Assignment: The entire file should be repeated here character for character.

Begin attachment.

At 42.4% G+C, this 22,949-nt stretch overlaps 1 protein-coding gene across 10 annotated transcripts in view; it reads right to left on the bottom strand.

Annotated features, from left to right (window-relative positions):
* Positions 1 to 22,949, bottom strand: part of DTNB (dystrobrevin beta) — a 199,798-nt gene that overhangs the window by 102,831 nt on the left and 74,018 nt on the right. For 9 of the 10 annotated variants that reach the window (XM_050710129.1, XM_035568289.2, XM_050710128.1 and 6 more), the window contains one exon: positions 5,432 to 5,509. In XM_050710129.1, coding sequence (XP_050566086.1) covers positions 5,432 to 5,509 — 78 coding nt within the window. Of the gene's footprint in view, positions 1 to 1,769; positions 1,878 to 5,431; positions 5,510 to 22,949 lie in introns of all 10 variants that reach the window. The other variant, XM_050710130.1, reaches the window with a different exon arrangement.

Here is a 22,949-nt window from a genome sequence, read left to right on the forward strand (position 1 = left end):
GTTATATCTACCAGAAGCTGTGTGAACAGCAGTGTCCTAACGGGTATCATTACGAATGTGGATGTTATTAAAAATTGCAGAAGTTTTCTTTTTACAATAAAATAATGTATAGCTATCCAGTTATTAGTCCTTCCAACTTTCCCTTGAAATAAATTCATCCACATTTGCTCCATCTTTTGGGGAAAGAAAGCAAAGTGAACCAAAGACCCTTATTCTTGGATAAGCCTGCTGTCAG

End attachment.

At 42.4% G+C, this 22,949-nt stretch overlaps 1 protein-coding gene across 10 annotated transcripts in view; it reads right to left on the bottom strand.

Annotated features, from left to right (window-relative positions):
* Positions 1 to 22,949, bottom strand: part of DTNB (dystrobrevin beta) — a 199,798-nt gene that overhangs the window by 102,831 nt on the left and 74,018 nt on the right. For 9 of the 10 annotated variants that reach the window (XM_050710129.1, XM_035568289.2, XM_050710128.1 and 6 more), the window contains one exon: positions 5,432 to 5,509. In XM_050710129.1, coding sequence (XP_050566086.1) covers positions 5,432 to 5,509 — 78 coding nt within the window. Of the gene's footprint in view, positions 1 to 1,769; positions 1,878 to 5,431; positions 5,510 to 22,949 lie in introns of all 10 variants that reach the window. The other variant, XM_050710130.1, reaches the window with a different exon arrangement.

Here is a 22,949-nt window from a genome sequence, read left to right on the forward strand (position 1 = left end):
GTTATATCTACCAGAAGCTGTGTGAACAGCAGTGTCCTAACGGGTATCATTACGAATGTGGATGTTATTAAAAATTGCAGAAGTTTTCTTTTTACAATAAAATAATGTATAGCTATCCAGTTATTAGTCCTTCCAACTTTCCCTTGAAATAAATTCATCCACATTTGCTCCATCTTTTGGGGAAAGAAAGCAAAGTGAACCAAAGACCCTTATTCTTGGATAAGCCTGCTGTCAG